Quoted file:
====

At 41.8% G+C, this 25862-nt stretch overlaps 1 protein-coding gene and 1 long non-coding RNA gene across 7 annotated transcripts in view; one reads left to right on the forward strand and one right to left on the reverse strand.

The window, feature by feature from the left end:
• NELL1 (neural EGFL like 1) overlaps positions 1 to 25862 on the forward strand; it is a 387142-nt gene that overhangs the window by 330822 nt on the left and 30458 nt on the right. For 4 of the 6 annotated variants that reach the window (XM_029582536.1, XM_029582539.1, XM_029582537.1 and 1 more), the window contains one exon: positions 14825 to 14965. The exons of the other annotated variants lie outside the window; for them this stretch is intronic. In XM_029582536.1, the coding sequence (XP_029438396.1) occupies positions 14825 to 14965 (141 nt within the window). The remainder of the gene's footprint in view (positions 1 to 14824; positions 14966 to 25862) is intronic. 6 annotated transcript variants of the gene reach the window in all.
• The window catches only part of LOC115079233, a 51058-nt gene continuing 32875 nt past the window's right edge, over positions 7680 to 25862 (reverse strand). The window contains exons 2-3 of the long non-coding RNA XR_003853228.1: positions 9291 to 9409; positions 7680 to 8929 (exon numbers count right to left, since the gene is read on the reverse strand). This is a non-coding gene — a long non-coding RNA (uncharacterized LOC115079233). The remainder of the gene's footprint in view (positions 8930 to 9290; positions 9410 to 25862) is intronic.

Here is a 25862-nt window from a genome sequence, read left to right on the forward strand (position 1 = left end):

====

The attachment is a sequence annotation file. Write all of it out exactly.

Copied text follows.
At 41.8% G+C, this 25862-nt stretch overlaps 1 protein-coding gene and 1 long non-coding RNA gene across 7 annotated transcripts in view; one reads left to right on the forward strand and one right to left on the reverse strand.

The window, feature by feature from the left end:
• NELL1 (neural EGFL like 1) overlaps positions 1 to 25862 on the forward strand; it is a 387142-nt gene that overhangs the window by 330822 nt on the left and 30458 nt on the right. For 4 of the 6 annotated variants that reach the window (XM_029582536.1, XM_029582539.1, XM_029582537.1 and 1 more), the window contains one exon: positions 14825 to 14965. The exons of the other annotated variants lie outside the window; for them this stretch is intronic. In XM_029582536.1, the coding sequence (XP_029438396.1) occupies positions 14825 to 14965 (141 nt within the window). The remainder of the gene's footprint in view (positions 1 to 14824; positions 14966 to 25862) is intronic. 6 annotated transcript variants of the gene reach the window in all.
• The window catches only part of LOC115079233, a 51058-nt gene continuing 32875 nt past the window's right edge, over positions 7680 to 25862 (reverse strand). The window contains exons 2-3 of the long non-coding RNA XR_003853228.1: positions 9291 to 9409; positions 7680 to 8929 (exon numbers count right to left, since the gene is read on the reverse strand). This is a non-coding gene — a long non-coding RNA (uncharacterized LOC115079233). The remainder of the gene's footprint in view (positions 8930 to 9290; positions 9410 to 25862) is intronic.

Here is a 25862-nt window from a genome sequence, read left to right on the forward strand (position 1 = left end):